Murder Conviction Based On A “Buddy” Argument - The Robert Dana Story

By Don Laws and Nicole Johnson

Edited by Karyse Phillips, JD Editor

Justice:Denied magazine, Issue 27, Winter 2005, page 14

On the Monday after Easter, April 19, 1976, thirty-six year old Robert Dana was working in a field on a farm in Sutter County, California. Sutter County is an agricultural area, not the kind of place where you would expect to capture a double murderer. Robert was on his tractor when he was surrounded at gunpoint by plain-clothes sheriff deputies and ordered off the equipment. Life as he knew it was now over.

Robert had grown up tending the fields and dairy cattle on his family’s farm in North Central California. It was not an area of gangs and violence but of solid hard-working Americans raising their families, living the family values lifestyle, and looking out for one another. The old adage, “an acorn never falls far from the tree” was true of the Dana family. Robert, his parents and his brother, Junior, all lived very close together and all worked on farms in the area.

Sutter County was well known for its abundant streams and the large schools of fish that swim in them. Robert and his friends passed the time fishing the nearby waterways, downing a few beers, and telling fish stories. The area was dotted with a number of small taverns where fishermen could pick up supplies, fuel or launch their boats, and have a few drinks. They did not have the fancy “watering holes” of the big cities.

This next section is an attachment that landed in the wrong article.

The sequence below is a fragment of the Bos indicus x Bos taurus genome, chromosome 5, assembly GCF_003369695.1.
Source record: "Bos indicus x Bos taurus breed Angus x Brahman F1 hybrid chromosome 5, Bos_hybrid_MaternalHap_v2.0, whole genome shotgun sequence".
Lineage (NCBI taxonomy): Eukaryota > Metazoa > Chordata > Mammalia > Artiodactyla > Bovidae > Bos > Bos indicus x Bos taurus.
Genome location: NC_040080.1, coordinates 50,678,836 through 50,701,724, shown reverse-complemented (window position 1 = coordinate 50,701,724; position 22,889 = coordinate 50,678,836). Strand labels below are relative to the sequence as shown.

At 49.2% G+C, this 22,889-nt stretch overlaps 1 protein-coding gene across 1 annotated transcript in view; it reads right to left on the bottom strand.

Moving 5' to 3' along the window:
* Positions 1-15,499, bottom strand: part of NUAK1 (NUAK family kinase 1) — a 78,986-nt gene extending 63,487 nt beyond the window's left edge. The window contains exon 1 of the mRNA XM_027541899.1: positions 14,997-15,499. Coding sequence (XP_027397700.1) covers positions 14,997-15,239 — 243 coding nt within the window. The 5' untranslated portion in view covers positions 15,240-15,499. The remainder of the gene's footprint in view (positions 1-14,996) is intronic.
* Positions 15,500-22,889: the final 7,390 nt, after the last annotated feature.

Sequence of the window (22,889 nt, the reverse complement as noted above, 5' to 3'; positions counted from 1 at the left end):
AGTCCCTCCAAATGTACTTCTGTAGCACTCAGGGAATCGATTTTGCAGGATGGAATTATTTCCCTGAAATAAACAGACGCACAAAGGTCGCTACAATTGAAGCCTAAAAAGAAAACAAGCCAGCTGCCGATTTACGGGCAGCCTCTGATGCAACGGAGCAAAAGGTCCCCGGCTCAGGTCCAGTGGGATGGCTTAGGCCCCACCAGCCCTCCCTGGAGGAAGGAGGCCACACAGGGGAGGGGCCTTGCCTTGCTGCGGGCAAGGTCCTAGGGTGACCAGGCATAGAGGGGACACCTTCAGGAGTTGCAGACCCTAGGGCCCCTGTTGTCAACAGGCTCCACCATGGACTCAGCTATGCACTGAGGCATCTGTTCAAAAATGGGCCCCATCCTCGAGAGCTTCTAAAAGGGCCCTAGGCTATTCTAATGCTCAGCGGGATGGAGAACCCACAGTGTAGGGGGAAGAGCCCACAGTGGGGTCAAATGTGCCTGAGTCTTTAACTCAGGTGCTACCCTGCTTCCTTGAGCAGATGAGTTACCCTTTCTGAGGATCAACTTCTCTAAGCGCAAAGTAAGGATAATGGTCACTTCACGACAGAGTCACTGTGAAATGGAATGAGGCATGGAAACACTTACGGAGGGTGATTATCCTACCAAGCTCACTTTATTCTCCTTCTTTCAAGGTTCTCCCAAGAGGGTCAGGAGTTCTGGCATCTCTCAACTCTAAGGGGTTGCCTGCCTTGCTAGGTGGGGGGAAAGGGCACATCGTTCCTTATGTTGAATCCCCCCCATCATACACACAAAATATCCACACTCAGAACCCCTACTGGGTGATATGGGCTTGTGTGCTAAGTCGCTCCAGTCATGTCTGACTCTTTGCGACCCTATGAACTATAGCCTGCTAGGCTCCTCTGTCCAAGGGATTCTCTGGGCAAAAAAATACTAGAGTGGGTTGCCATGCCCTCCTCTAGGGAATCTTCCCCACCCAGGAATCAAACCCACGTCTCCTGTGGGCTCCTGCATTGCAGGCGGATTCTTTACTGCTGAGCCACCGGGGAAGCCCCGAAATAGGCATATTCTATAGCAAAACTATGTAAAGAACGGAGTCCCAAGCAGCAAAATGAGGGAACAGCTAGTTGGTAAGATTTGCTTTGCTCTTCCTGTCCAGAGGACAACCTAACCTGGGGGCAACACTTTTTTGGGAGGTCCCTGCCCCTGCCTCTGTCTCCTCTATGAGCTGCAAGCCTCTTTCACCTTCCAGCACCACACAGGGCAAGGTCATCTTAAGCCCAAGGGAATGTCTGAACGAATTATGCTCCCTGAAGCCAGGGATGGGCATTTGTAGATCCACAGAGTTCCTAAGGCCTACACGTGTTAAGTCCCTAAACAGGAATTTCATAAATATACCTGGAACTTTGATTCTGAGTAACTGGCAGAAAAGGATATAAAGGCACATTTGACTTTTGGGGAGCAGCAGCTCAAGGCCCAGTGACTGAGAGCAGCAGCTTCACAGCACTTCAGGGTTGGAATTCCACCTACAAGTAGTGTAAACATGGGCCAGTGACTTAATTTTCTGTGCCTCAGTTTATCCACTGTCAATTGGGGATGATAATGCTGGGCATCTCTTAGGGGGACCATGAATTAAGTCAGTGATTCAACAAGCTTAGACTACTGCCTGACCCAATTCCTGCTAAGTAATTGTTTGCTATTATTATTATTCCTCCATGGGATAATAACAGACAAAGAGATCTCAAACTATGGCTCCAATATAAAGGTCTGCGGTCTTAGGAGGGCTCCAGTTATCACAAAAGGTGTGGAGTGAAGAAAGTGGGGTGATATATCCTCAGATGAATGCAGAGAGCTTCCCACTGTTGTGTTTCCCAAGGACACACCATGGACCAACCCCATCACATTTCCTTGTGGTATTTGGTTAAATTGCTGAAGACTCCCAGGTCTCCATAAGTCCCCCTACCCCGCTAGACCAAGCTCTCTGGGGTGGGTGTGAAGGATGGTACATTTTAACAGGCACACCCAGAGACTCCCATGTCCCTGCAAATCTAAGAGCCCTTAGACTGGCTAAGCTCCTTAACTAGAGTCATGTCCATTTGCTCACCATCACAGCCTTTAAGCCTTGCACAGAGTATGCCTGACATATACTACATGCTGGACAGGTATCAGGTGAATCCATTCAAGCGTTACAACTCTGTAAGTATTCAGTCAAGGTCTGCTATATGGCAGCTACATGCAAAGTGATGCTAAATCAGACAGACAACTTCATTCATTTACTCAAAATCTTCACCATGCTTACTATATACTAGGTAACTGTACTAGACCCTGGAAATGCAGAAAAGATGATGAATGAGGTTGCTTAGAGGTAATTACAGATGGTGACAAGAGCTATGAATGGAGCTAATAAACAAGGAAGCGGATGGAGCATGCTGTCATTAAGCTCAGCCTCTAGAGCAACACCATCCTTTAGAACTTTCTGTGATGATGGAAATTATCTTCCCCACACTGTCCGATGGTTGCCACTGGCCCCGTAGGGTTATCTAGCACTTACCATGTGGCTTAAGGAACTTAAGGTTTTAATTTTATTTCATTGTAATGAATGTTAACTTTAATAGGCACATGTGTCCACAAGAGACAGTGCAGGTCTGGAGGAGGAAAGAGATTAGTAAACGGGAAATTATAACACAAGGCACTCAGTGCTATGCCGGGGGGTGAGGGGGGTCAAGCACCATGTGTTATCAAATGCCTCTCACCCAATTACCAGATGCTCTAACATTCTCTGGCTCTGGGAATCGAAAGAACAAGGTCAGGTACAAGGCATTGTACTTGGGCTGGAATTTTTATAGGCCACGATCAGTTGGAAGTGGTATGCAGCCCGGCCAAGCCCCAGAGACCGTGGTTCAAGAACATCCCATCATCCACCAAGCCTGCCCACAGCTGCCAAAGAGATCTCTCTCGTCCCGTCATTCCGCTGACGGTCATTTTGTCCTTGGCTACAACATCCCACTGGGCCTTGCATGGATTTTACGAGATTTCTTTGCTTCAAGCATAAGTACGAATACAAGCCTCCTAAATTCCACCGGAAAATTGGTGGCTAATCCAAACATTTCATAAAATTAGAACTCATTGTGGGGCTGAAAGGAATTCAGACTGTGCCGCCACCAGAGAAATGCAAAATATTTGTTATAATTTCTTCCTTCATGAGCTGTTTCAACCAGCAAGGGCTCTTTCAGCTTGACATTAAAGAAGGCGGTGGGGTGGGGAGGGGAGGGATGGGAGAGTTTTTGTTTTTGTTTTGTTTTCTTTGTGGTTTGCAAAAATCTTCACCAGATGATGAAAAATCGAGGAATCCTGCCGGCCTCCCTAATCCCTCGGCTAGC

Twelve years earlier, Robert’s brother, Junior, had introduced Robert to Herschel Koller. Herschel, who went by the name Gene, was employed by the Sutter County Highway Department. Outside of work, Robert and Gene enjoyed drinking and fishing together. Like a lot of buddies, they sometimes worked too hard, drank too much, and spent too much time fishing. That was just their way of life and they developed a very good relationship.

Robert was known as a happy-go-lucky type of guy -- the kind who knew everyone and the one everyone knew. He volunteered with the Department of Fish and Game, was an active member of the NRA, and carried a concealed weapons permit issued by the Sutter County Sheriff’s Department. It was not unusual for residents to be armed in this part of the country. There were bears and other wild game along with an abundance of large rats and snakes that enjoyed drinking from the waterways of the area. Much of the time Robert worked alone in the fields and had dispatched a number of rats and snakes with the gun he always carried with him.